2004-04-04-2309Z


MrCreditRepair.biz will fix your credit rating!

Just finished another job at RAC. This one was in Perl; funny, all 4 jobs so far have been different languages! C, PHP, Java, and Perl.

This had some interesting problems, and my customer was very helpful; he told me about these two lines to use which give you PHP-style error messages in the page, even if the bug is a compile-time problem such as a missing module:

use CGI::Carp 'fatalsToBrowser';
use CGI ':standard';

As you may have guessed from the above paragraph, two of the modules I wanted were missing and the customer's host would not install them: Mail::POP3Client and Image::Size. So I had to code both the JPEG size finder and a pop3 client routine in low-level Perl. Yummy. Took me an extra day, but then the customer was nice enough to pay me double! No, I'm not telling you how much "double" is. Suffice it to say it's nothing like the $100/hour I normally charge. As I may have mentioned before, I'm bidding against guys from Eastern Europe, India, Africa, etc., places where a dollar still means something. Luckily, here in Baja a dollar is still pretty good too.

This was the second time I've written a POP3 state machine in low-level socket code. The first time was a few years back, at Dialtone, can't remember what for exactly but it had to do with my Rubegoldbergian monitoring or automation setups. I think it came out a little less klunky this time.

Another Windows server snag I didn't know about: it doesn't chdir you to the CGI script directory, you have to do that in the script. Bugger. The server didn't allow setpgrp(0, 0) either, so the parent process had to hang around until the child completed. Here's how I got around those two problems, not saying it's elegant nor the best way to do things:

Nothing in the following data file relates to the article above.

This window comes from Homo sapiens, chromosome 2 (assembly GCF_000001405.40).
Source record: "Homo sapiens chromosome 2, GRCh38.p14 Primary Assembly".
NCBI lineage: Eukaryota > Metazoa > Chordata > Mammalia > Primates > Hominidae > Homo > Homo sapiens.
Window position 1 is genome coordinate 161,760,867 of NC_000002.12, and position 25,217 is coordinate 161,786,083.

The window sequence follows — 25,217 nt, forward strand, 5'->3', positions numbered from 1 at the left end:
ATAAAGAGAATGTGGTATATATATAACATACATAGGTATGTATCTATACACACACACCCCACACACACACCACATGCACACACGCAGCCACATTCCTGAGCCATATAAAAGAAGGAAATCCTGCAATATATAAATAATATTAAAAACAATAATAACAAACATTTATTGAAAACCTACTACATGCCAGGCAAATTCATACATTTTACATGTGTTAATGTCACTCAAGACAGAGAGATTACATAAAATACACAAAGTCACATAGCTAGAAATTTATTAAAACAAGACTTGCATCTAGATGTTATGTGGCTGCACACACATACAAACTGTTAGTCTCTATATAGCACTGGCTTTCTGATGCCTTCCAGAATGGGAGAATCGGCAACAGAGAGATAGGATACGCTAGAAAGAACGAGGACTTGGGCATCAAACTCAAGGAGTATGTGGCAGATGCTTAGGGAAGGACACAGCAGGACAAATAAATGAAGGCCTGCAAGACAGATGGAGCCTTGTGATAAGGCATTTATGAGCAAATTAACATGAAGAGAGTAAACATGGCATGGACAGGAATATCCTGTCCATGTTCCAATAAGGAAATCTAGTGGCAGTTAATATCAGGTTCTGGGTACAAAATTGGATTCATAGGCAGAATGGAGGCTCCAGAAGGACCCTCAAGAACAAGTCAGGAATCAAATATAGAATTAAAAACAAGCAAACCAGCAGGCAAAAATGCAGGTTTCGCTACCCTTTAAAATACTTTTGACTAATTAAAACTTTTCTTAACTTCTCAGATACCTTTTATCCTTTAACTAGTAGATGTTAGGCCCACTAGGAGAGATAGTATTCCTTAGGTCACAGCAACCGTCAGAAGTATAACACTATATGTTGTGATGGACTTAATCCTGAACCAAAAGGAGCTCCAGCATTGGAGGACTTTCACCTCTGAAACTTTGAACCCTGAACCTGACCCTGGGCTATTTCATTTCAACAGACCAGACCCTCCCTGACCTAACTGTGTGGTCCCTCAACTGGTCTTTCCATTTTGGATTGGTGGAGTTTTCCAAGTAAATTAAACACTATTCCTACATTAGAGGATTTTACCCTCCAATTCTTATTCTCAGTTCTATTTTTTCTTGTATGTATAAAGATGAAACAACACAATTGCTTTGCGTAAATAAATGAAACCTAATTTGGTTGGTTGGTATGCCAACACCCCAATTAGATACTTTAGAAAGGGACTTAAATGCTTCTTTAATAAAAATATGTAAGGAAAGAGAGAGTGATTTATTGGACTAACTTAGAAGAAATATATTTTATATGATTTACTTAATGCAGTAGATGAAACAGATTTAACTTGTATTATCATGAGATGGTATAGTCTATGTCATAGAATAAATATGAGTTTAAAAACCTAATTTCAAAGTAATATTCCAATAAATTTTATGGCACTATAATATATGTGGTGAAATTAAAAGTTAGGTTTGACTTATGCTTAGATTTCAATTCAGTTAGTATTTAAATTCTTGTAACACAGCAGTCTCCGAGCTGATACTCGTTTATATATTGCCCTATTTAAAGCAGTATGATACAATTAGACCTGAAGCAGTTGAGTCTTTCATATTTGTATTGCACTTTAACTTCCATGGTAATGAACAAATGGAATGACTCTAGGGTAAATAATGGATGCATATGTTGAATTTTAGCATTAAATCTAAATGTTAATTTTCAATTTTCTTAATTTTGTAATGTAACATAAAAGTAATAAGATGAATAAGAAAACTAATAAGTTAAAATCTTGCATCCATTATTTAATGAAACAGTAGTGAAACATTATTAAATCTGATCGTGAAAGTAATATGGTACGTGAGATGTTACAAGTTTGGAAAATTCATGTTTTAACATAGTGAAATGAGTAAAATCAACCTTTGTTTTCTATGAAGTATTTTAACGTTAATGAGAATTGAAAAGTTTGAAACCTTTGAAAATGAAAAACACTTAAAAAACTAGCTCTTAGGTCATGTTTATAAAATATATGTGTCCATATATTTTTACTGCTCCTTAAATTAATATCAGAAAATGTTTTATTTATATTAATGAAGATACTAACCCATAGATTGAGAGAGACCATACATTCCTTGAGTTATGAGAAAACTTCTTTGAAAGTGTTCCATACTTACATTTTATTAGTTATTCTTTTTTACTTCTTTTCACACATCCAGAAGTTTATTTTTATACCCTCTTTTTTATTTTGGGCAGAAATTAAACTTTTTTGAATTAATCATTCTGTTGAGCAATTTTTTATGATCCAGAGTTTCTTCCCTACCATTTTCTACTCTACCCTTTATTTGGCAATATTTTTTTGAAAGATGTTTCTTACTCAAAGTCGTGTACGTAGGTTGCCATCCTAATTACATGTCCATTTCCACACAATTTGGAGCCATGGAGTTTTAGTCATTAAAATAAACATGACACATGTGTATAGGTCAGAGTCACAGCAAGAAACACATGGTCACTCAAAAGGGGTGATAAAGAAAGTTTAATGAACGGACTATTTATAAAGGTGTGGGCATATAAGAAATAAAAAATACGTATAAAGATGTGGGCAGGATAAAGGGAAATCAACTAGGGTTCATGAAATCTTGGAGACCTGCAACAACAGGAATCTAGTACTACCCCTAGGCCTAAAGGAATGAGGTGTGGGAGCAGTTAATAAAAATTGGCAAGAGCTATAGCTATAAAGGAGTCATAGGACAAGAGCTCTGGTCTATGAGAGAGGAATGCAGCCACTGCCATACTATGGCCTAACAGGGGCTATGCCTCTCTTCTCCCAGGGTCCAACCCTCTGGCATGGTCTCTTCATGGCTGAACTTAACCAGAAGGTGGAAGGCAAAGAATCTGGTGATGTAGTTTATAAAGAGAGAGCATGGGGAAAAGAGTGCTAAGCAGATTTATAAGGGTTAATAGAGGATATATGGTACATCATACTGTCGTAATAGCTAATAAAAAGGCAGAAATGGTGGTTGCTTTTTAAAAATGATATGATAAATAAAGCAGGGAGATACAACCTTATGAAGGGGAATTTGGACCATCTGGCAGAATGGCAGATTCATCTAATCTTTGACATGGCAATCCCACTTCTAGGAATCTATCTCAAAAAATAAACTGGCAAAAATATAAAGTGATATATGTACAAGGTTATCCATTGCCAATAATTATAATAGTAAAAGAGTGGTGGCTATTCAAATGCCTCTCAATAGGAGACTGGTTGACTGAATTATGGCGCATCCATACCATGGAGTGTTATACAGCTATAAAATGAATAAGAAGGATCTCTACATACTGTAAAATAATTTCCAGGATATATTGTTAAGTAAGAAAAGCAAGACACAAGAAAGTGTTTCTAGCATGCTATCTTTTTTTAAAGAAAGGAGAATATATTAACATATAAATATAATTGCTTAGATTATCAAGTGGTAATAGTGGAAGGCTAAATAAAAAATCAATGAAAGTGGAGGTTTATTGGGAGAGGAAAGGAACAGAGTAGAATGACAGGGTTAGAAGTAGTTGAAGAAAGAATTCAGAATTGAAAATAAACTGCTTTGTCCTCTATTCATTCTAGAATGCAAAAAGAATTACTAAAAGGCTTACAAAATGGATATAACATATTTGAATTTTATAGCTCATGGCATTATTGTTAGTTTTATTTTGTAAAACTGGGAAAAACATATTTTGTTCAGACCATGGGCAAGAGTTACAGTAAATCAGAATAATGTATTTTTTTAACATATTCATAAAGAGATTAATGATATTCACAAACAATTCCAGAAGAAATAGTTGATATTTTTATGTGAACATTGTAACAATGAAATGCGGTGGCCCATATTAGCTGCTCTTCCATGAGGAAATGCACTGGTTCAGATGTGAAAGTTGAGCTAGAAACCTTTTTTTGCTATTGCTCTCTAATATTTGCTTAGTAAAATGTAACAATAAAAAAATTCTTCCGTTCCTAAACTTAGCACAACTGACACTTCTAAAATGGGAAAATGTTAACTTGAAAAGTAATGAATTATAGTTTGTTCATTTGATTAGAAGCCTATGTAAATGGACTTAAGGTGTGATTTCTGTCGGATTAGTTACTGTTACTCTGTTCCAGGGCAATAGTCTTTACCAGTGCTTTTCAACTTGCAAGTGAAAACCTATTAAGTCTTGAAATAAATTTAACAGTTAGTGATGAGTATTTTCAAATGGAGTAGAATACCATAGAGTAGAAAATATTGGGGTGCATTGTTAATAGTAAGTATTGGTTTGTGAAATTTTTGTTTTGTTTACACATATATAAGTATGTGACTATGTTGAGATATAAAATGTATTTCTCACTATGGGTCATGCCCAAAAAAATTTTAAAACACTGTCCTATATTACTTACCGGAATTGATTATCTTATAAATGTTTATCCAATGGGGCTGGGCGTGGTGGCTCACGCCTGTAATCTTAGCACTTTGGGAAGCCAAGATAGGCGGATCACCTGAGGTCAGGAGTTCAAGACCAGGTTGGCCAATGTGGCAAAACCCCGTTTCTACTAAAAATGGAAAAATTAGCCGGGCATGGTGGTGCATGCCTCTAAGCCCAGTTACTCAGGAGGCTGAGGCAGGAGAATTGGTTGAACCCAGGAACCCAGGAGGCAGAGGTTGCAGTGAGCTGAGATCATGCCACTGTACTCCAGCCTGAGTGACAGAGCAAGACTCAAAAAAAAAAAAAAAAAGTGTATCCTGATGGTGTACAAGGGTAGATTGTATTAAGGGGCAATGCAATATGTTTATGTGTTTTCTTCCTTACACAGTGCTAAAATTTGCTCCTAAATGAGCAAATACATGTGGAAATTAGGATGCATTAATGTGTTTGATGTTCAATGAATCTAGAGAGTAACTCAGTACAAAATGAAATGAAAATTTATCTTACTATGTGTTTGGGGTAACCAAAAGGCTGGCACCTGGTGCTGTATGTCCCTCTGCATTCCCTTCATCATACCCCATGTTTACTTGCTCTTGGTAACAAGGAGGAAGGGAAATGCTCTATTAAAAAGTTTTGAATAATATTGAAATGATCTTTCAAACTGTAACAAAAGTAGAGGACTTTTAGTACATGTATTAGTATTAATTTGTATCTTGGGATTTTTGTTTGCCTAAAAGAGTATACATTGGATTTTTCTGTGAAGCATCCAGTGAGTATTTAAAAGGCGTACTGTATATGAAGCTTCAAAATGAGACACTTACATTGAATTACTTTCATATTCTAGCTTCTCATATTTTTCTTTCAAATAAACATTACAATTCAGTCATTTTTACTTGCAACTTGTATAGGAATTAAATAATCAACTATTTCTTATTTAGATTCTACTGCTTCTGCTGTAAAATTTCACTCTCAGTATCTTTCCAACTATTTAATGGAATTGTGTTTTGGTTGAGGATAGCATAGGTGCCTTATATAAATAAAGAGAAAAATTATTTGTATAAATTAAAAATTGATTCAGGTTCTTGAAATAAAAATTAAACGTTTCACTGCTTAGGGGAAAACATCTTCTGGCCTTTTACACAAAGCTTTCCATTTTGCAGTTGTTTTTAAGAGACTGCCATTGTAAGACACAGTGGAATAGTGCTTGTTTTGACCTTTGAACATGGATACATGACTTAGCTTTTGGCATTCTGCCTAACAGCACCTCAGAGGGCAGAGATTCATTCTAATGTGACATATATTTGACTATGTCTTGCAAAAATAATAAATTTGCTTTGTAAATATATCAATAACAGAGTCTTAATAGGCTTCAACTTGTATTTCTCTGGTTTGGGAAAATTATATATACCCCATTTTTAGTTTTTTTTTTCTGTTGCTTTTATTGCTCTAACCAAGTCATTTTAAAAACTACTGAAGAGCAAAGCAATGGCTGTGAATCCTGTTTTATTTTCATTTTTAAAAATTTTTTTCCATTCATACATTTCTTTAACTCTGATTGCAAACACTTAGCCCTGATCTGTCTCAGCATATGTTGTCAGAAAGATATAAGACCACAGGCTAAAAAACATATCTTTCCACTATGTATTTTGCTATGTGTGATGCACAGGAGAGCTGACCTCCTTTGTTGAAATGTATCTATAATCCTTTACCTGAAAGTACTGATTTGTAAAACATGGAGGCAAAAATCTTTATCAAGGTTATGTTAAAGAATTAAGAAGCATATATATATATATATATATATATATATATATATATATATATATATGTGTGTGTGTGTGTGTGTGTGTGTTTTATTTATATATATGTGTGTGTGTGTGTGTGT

print "<!-- trying to setpgrp(0, 0)...\n";
    eval "setpgrp(0, 0)"; # make this a top-level process on its own
    print " $@ -->\n";

and

sub cdcorrect {
 if ($ENV{'SERVER_SOFTWARE'} =~ /IIS/) {
  chdir(File::Spec->catpath(
   (File::Spec->splitpath($ENV{'PATH_TRANSLATED'}))[0, 1], '')) or
  die "Cannot change to script directory: $!\n";
 }
}

Luckily they had the File::Spec module installed, that would have been a lot nastier than it already is.

Determining the size of a JPEG: I dumped a few of them, found the height and width at the weird offset of 0xa3 from the start of the file. I hardcoded that as the seek() value in the program. Splat! As soon as another, different image was downloaded the program broke. So I had to poke into it a little better. Without googling, I tried to figure it out myself, remembering that JPEG format follows the IFF spec to at least some degree. So the first count word (16 bits) should be, in big-endian byte order, at offset 4. I found out that by following those chunk sizes, and looking for a byte of 8 just past the size word, I could find the height and width (in that order) as the next two 16-bit values following the 8. Does that make any sense? Here's the routine:

sub imgsize {
 my($file, $type, $pointer, $chunk, $size, $width, $height);
 foreach $file (@_) {
  open(JPEG, $file) or die "cannot open: $!\n";
  binmode(JPEG); # necessary on Windows!
  $pointer = 4; # location of first size word
  while (!eof(JPEG)) {
   seek(JPEG, $pointer, 0) or die "cannot seek: $!\n";
   read(JPEG, $chunk, 7) or die "cannot read: $!\n";
   ($size, $type, $height, $width) = unpack('nCnn', $chunk);
   if ($type == 8) {
    last;
   } else {
    # take into account the size of the size word itself, 2;
    $pointer += ($size + 2);
   }
  }
 }
 return ($width, $height);
}

All of this can be assumed to be in the public domain at this point. I'll never use them again myself, in all likelihood; I almost always rewrite stuff clean the next time I need something.

Well, I'm already getting the old 'boxed-in blues'; I'll probably go to San Diego tomorrow and get some stuff I need. Then 3 more weeks or so and it's back to Deming!

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last updated 2013-01-10 20:16:18. served from tektonic